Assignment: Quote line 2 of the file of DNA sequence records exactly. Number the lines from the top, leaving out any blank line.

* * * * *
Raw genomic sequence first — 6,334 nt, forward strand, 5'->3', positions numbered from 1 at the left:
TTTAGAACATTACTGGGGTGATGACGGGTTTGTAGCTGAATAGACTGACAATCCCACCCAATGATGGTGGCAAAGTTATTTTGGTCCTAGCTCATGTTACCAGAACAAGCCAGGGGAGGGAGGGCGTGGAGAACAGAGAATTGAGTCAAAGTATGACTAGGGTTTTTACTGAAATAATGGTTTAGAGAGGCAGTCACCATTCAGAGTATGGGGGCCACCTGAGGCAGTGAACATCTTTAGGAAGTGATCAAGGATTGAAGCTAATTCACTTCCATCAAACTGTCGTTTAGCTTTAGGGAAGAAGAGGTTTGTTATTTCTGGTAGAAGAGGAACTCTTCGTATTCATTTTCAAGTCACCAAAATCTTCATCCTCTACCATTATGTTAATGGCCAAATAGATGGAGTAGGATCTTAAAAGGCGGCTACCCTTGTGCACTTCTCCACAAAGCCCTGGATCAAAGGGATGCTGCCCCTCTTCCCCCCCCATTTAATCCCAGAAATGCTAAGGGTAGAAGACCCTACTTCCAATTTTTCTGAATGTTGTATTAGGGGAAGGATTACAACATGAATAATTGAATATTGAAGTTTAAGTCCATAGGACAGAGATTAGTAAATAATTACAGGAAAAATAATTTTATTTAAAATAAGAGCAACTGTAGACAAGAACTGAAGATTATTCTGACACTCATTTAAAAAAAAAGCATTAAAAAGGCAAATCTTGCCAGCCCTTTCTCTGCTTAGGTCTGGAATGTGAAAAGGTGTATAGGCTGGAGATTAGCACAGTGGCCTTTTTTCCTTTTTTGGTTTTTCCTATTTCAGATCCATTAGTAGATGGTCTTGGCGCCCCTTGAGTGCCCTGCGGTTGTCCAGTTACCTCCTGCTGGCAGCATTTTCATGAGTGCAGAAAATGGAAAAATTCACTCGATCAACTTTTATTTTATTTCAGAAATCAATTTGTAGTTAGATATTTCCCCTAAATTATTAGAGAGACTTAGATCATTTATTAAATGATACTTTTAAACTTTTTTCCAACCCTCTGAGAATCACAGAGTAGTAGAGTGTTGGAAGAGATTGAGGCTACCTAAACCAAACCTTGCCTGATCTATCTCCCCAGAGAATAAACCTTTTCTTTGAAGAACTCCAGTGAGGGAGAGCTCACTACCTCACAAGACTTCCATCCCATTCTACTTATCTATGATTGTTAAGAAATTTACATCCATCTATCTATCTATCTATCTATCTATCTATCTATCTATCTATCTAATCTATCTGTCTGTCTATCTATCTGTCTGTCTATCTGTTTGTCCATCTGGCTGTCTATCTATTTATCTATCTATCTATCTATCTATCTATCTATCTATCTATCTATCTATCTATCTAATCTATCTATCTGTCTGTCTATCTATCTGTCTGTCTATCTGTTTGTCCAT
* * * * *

TTTAGAACATTACTGGGGTGATGACGGGTTTGTAGCTGAATAGACTGACAATCCCACCCAATGATGGTGGCAAAGTTATTTTGGTCCTAGCTCATGTTACCAGAACAAGCCAGGGGAGGGAGGGCGTGGAGAACAGAGAATTGAGTCAAAGTATGACTAGGGTTTTTACTGAAATAATGGTTTAGAGAGGCAGTCACCATTCAGAGTATGGGGGCCACCTGAGGCAGTGAACATCTTTAGGAAGTGATCAAGGATTGAAGCTAATTCACTTCCATCAAACTGTCGTTTAGCTTTAGGGAAGAAGAGGTTTGTTATTTCTGGTAGAAGAGGAACTCTTCGTATTCATTTTCAAGTCACCAAAATCTTCATCCTCTACCATTATGTTAATGGCCAAATAGATGGAGTAGGATCTTAAAAGGCGGCTACCCTTGTGCACTTCTCCACAAAGCCCTGGATCAAAGGGATGCTGCCCCTCTTCCCCCCCCATTTAATCCCAGAAATGCTAAGGGTAGAAGACCCTACTTCCAATTTTTCTGAATGTTGTATTAGGGGAAGGATTACAACATGAATAATTGAATATTGAAGTTTAAGTCCATAGGACAGAGATTAGTAAATAATTACAGGAAAAATAATTTTATTTAAAATAAGAGCAACTGTAGACAAGAACTGAAGATTATTCTGACACTCATTTAAAAAAAAAGCATTAAAAAGGCAAATCTTGCCAGCCCTTTCTCTGCTTAGGTCTGGAATGTGAAAAGGTGTATAGGCTGGAGATTAGCACAGTGGCCTTTTTTCCTTTTTTGGTTTTTCCTATTTCAGATCCATTAGTAGATGGTCTTGGCGCCCCTTGAGTGCCCTGCGGTTGTCCAGTTACCTCCTGCTGGCAGCATTTTCATGAGTGCAGAAAATGGAAAAATTCACTCGATCAACTTTTATTTTATTTCAGAAATCAATTTGTAGTTAGATATTTCCCCTAAATTATTAGAGAGACTTAGATCATTTATTAAATGATACTTTTAAACTTTTTTCCAACCCTCTGAGAATCACAGAGTAGTAGAGTGTTGGAAGAGATTGAGGCTACCTAAACCAAACCTTGCCTGATCTATCTCCCCAGAGAATAAACCTTTTCTTTGAAGAACTCCAGTGAGGGAGAGCTCACTACCTCACAAGACTTCCATCCCATTCTACTTATCTATGATTGTTAAGAAATTTACATCCATCTATCTATCTATCTATCTATCTATCTATCTATCTATCTATCTAATCTATCTGTCTGTCTATCTATCTGTCTGTCTATCTGTTTGTCCATCTGGCTGTCTATCTATTTATCTATCTATCTATCTATCTATCTATCTATCTATCTATCTATCTATCTATCTAATCTATCTATCTGTCTGTCTATCTATCTGTCTGTCTATCTGTTTGTCCAT